Personal services have also been forced to close, but schools and child-care centres remain open.
Ford announced the move on Friday, but it didn’t come into effect until 12:01 a.m. today.
That gave residents of Toronto and Peel the chance to stock up over the weekend, and many did — flooding local malls, even as those facilities extended hours in an effort to prevent too many people from coming at once.
Ford fielded several questions from reporters Monday about why he isn’t allowing small businesses to stay open in some way, yet big box stores are allowed to remain open.
In particular, Ford was asked why the province isn’t following Manitoba’s model, where businesses are required to remove any non-essential goods from the shelves or rope off those areas.
Ford said he had spoken with the CEO of Walmart, and said the practice was causing “massive problems” in that province.
“It would be a logistical nightmare,” Ford said.
Still, the premier said he knows that forcing businesses to close is “not fair,” and went on to list things he says the province has done to help them.
While Toronto and Peel face the strictest measures, other areas of the province are also seeing rules tighten.
Durham Region and Waterloo joined York Region in the red classification today. The rules limit restaurants, gyms and food courts to 10 indoor patrons with social distancing, with even tighter restrictions on private gatherings.
York’s local medical officer of health, Dr. Karim Kurji, went even further by ordering additional measures aimed at banquet halls and convention centres, as well as retail outlets.
They include at least two metres distancing or a cap of 50 people for both indoor and outdoor events such as weddings and funerals. Shopping malls and stores must also set capacity limits that ensure two metres between shoppers.
Penalties for offenders are fines fines of up to $5,000 per day for an individual and up to $25,000 per day for a corporation.
The areas around Huron, Perth, Simcoe, Muskoka, and Windsor-Essex have also moved to the orange classification, which caps gatherings at staffed businesses to 50 people indoors, or four per table at restaurants.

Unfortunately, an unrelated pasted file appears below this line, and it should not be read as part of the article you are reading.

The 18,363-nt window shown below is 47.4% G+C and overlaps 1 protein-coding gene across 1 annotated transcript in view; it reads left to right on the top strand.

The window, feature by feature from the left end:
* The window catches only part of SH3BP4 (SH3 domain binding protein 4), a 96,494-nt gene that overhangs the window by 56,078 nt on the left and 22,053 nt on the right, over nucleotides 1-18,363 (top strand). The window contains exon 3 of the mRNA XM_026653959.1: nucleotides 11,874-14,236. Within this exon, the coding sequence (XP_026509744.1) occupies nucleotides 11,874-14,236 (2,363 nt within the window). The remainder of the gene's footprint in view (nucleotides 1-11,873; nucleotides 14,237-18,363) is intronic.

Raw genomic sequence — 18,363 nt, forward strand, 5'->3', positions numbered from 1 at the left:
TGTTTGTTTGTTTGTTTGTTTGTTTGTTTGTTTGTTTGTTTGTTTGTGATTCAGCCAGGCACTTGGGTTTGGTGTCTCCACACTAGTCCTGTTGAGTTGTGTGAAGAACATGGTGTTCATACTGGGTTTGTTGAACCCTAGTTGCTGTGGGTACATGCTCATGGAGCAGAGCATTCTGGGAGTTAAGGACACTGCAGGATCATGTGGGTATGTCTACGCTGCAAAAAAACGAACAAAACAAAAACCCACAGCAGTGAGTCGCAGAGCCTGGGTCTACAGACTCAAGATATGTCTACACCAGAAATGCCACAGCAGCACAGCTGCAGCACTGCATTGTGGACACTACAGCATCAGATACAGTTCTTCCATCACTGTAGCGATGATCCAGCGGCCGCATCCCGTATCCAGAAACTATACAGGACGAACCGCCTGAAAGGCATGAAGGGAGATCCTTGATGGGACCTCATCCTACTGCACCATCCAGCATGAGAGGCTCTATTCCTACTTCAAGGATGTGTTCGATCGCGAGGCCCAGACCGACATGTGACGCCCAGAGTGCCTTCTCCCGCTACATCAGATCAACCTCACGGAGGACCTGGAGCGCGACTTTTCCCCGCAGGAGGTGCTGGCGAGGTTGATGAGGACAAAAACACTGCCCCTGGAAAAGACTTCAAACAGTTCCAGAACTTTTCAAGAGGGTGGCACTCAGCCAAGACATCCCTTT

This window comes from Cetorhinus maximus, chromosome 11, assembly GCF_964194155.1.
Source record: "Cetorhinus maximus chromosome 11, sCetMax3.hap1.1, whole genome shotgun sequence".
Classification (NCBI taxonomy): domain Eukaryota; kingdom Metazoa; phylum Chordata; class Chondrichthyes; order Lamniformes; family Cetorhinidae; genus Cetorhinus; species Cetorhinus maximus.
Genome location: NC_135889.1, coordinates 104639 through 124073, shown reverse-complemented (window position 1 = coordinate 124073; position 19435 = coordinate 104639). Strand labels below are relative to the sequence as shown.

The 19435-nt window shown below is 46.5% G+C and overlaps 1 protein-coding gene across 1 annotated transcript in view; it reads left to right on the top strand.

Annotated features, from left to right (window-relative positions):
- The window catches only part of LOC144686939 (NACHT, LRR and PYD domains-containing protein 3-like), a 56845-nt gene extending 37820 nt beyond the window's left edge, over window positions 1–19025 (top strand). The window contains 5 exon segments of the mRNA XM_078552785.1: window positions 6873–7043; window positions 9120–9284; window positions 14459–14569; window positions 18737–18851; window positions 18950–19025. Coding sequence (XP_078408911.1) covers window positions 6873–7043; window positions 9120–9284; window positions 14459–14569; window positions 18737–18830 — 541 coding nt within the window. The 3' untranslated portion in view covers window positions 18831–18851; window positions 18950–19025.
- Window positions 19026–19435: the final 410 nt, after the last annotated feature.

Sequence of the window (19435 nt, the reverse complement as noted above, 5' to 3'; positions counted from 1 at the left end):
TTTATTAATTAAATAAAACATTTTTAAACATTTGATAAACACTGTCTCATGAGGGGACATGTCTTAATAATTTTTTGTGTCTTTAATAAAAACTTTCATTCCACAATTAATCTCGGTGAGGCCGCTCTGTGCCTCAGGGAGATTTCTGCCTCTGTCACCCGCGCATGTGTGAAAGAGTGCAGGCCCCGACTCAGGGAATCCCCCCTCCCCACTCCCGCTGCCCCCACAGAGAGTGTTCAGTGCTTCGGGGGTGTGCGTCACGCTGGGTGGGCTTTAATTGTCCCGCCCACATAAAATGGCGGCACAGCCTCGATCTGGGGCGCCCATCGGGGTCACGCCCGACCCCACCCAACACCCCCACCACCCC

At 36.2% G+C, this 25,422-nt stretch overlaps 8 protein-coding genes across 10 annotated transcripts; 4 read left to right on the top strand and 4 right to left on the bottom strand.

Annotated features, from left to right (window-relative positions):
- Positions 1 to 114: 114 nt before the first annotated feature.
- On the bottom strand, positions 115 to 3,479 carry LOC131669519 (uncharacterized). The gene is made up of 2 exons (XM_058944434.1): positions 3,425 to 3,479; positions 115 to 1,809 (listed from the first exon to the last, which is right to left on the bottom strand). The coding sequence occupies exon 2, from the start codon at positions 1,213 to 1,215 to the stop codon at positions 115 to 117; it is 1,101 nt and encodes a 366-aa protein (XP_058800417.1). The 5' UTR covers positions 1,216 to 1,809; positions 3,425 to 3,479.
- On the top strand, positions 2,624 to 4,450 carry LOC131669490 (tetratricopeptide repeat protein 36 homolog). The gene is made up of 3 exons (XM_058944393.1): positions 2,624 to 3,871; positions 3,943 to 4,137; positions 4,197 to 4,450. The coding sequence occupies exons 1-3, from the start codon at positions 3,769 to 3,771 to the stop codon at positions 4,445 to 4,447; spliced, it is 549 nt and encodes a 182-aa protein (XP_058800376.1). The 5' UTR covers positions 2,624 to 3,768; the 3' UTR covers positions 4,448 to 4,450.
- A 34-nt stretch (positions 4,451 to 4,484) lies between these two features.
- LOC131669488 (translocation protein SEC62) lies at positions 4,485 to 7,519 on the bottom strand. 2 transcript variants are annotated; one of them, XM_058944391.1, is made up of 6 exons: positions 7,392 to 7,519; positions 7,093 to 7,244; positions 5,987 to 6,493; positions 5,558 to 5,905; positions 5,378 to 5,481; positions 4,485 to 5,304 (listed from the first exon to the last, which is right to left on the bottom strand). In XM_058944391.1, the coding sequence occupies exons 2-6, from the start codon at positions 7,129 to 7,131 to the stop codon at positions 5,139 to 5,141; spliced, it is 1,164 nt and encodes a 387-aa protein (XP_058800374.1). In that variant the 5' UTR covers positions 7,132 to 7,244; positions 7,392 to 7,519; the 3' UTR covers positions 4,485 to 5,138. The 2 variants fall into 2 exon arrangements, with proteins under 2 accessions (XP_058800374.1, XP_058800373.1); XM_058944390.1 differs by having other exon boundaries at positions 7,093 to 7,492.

Motion to extend CMOH’s term
The provincial government introduced a motion in the legislature Monday to extend the term of Ontario’s Chief Medical Officer of Health Dr. David Williams.
Williams said Monday afternoon that Ford and Elliott asked him to stay on. He said he feels like the role of medical officer of health is “not for what you can get out of it, but what you can contribute to it.”
Williams’s five-year tenure was set to expire in February, but the motion would see it lengthened to September 2021. However, the provincial NDP did not provide unanimous consent on the issue today, so it will be debated and go through a vote.
“The chief medical officer of health is a critical player in the pandemic response strategy. Re-appointing him with no process and no discussion is turning this key public health decision into a political game,” said Deputy Leader of the Opposition Sara Singh in a statement.
“We recognize there are very legitimate concerns about how the government is handling this pandemic,” said Singh. “The Ford government cut back on public health protections just as the second wave was starting to surge, and set disastrously high thresholds for action.
While Ford has repeatedly praised Williams for his role in formulating Ontario’s response to COVID-19, Williams has come under increased public scrutiny as a second wave of the illness grips parts of the province.
He was recently criticized by peers for suggesting that even virus hotspots could move into the green “prevent” tier of Ontario’s restrictions framework by Christmas.
Ford again threw his support behind Williams Monday.
“I do not ever believe in changing a dance partner in the middle of a dance, especially when he’s an incredible dancer,” Ford said.